More than words

They say that body language conveys most of your meaning. Simon Jennings reports on a new technology that virtually puts you in the room with your remote colleagues

Never has the carbon footprint of multi-national corporations been under such intense scrutiny. Inter-city train journeys and long-haul flights to conduct face-to-face business meetings contribute significantly to greenhouse gases and the resulting strain on the environment.

The Anglo-US company Teliris has introduced a new video-conferencing technology and partnered with the Carbon Neutral Company, enabling corporate outfits to become more environmentally responsible. The innovation allows simulated face-to-face meetings to be held across continents without the time pressure or environmental burden of international travel.

Previous designs have enabled video-conferencing on a point-to-point, dual-location basis. The firm’s VirtuaLive technology, however, can bring people together from up to five separate locations anywhere in the world – with unrivalled transmission quality, it says. The technology sends a different image to each participating location so that each member of the virtual meeting sees the others from their own vantage point, as if they were in the same room.

The system’s success hinges on its unprecedented latency levels – the time it takes for the audiovisual signal to do a round-trip between two points. This speed ensures high levels of responsiveness, cutting out the jerky pictures and sound delays associated with previous teleconferencing systems. This means communication between users takes place at the same speed as it would if they were all physically in the same room. Sound and picture quality is also integrated via the system’s fluid motion tracking to such an extent that a user’s voice is co-ordinated in time with the moving of his lips. The transmission time has been brought down to less than a quarter of a second – the shortest delay perceived by the human brain.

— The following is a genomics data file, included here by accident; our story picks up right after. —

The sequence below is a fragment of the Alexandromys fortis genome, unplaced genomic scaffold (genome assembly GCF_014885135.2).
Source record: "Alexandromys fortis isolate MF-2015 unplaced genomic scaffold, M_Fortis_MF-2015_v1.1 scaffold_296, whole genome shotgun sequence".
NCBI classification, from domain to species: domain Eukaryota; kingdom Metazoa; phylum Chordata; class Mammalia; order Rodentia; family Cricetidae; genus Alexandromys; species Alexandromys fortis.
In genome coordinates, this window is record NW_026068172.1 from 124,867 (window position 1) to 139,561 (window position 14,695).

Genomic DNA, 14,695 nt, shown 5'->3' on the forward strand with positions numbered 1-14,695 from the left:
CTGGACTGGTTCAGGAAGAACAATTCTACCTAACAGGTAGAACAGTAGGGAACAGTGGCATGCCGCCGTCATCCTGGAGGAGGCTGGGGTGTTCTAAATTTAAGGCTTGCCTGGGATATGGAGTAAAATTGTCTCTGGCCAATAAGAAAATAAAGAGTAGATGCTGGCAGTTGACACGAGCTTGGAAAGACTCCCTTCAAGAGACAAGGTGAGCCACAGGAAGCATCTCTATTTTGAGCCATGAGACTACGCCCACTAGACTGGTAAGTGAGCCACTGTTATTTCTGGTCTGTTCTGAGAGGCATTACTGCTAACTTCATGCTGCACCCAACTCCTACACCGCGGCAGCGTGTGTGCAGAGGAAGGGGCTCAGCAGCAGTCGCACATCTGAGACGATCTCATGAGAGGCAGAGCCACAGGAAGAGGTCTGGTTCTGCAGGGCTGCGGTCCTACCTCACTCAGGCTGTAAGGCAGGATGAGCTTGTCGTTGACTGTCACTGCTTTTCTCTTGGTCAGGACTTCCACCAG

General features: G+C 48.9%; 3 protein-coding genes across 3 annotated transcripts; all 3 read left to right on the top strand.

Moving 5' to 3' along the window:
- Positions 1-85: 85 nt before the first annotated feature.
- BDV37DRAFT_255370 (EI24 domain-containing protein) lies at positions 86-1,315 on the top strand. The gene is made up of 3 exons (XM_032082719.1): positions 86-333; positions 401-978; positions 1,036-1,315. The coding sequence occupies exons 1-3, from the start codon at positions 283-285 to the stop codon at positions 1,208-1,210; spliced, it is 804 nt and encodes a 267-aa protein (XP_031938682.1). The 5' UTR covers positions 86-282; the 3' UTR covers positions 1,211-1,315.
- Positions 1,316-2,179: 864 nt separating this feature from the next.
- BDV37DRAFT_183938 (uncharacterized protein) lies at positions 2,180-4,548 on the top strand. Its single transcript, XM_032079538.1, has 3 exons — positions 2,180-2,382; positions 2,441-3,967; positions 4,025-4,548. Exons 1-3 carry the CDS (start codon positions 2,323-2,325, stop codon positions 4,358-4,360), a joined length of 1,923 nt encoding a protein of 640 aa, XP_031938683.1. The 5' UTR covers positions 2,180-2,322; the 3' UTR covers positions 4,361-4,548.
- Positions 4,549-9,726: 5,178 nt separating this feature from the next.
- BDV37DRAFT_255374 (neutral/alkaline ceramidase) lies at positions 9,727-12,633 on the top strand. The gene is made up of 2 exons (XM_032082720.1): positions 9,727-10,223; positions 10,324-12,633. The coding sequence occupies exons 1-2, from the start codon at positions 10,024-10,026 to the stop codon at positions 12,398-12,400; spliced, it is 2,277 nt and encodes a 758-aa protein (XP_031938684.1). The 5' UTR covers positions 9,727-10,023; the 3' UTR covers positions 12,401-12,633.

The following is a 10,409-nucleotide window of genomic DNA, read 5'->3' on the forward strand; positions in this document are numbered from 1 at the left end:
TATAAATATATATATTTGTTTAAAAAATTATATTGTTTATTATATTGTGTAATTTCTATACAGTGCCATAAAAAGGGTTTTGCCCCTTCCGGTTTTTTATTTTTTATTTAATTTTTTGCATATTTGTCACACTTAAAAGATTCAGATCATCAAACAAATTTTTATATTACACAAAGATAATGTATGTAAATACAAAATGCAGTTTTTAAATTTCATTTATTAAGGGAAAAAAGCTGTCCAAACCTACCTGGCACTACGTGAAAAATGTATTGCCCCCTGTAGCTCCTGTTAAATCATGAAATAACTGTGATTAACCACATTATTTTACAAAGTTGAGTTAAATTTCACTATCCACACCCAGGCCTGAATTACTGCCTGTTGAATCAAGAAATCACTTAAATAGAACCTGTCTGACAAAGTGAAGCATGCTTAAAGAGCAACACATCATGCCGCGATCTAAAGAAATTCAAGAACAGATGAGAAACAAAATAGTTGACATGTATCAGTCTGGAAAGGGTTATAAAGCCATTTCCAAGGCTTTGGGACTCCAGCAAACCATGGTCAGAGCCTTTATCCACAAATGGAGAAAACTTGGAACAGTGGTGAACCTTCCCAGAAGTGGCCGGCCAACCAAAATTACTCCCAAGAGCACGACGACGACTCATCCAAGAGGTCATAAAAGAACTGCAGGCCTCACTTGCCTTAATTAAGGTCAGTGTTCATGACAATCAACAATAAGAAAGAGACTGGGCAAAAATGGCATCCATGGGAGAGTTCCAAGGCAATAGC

According chairman Martyn Lewis: “Where humans were slaves to the limitations of previous teleconferencing technology, we now have technology that is adapted to human behaviour.”

Multiple cameras fixed around the plasma screens produce an interface between all meeting participants while the virtual-vectoring technology puts all meeting participants from all locations into the same physical environment.

Participants can be seen in full ratio size, while the cameras ensure that eye contact can be maintained between all users. The cameras are highly sensitive with tilting and zoom functions that allow them to portray a detailed three dimensional image of each person in the meeting.

The design ensures that natural movement and detail central to in-person communication, such as body gestures and head movement, are not lost.

“When you’re telling a subsidiary department in New York that you’re cutting their budget you can actually see their cheeks swelling and the tears in their eyes,” adds Lewis.

To enhance what Teliris calls its “being there” experience, speakers nestled within the desk ensure that speech is transmitted from the same direction as the person speaking. So users actually turn to listen to the person speaking, as if they were all in the same boardroom.

Basic systems start at around £40,000 rising to £100,000 depending on the number of screens and other customised requirements. A further monthly charge of £2,500-£5,000, depending on the locations connected, covers all usage of the system, 24 hours a day.

The technology can be installed in company boardrooms for large meetings or just in a single office for individual use. The system is connected in seconds by calling the Teliris network operations centre so a meeting can be set up on demand as soon as all locations are informed.

The VirtuaLive technology also includes a presentation system whereby a meeting participant can plug in a laptop and display material to everyone in all locations. The screens will even show all meeting participants turning their heads in the same direction to view the laptop screen, enhancing the authentic feel to the meeting.

Lewis believes that this piece of Teliris technology “will have the same catalytic impact on the corporate world as fax, mobile phone and email.”

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